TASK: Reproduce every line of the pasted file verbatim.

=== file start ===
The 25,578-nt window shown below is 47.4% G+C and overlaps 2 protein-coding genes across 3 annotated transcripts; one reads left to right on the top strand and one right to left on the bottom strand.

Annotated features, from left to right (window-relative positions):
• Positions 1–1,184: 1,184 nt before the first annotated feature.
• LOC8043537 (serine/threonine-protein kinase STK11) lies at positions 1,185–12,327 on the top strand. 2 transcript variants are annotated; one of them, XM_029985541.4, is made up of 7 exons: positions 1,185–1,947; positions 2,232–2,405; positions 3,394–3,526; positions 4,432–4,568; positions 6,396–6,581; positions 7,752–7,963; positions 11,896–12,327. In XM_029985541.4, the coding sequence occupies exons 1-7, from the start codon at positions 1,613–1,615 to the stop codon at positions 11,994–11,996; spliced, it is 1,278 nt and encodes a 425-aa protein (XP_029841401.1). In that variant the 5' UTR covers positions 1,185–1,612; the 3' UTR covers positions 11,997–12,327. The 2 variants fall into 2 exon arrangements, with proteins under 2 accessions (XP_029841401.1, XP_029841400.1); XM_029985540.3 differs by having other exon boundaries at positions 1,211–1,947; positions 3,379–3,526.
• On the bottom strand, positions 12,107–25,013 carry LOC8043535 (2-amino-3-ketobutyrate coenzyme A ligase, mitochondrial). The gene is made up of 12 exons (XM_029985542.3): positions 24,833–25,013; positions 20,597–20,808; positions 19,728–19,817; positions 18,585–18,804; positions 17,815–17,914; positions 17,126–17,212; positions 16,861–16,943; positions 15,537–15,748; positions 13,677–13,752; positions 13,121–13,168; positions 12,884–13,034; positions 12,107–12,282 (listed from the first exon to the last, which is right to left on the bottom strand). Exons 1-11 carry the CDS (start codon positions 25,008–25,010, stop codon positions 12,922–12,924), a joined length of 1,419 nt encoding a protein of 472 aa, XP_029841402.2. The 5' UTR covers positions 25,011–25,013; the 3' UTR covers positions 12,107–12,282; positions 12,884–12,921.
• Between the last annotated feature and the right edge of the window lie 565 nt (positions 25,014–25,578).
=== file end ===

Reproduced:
The 25,578-nt window shown below is 47.4% G+C and overlaps 2 protein-coding genes across 3 annotated transcripts; one reads left to right on the top strand and one right to left on the bottom strand.

Annotated features, from left to right (window-relative positions):
• Positions 1–1,184: 1,184 nt before the first annotated feature.
• LOC8043537 (serine/threonine-protein kinase STK11) lies at positions 1,185–12,327 on the top strand. 2 transcript variants are annotated; one of them, XM_029985541.4, is made up of 7 exons: positions 1,185–1,947; positions 2,232–2,405; positions 3,394–3,526; positions 4,432–4,568; positions 6,396–6,581; positions 7,752–7,963; positions 11,896–12,327. In XM_029985541.4, the coding sequence occupies exons 1-7, from the start codon at positions 1,613–1,615 to the stop codon at positions 11,994–11,996; spliced, it is 1,278 nt and encodes a 425-aa protein (XP_029841401.1). In that variant the 5' UTR covers positions 1,185–1,612; the 3' UTR covers positions 11,997–12,327. The 2 variants fall into 2 exon arrangements, with proteins under 2 accessions (XP_029841401.1, XP_029841400.1); XM_029985540.3 differs by having other exon boundaries at positions 1,211–1,947; positions 3,379–3,526.
• On the bottom strand, positions 12,107–25,013 carry LOC8043535 (2-amino-3-ketobutyrate coenzyme A ligase, mitochondrial). The gene is made up of 12 exons (XM_029985542.3): positions 24,833–25,013; positions 20,597–20,808; positions 19,728–19,817; positions 18,585–18,804; positions 17,815–17,914; positions 17,126–17,212; positions 16,861–16,943; positions 15,537–15,748; positions 13,677–13,752; positions 13,121–13,168; positions 12,884–13,034; positions 12,107–12,282 (listed from the first exon to the last, which is right to left on the bottom strand). Exons 1-11 carry the CDS (start codon positions 25,008–25,010, stop codon positions 12,922–12,924), a joined length of 1,419 nt encoding a protein of 472 aa, XP_029841402.2. The 5' UTR covers positions 25,011–25,013; the 3' UTR covers positions 12,107–12,282; positions 12,884–12,921.
• Between the last annotated feature and the right edge of the window lie 565 nt (positions 25,014–25,578).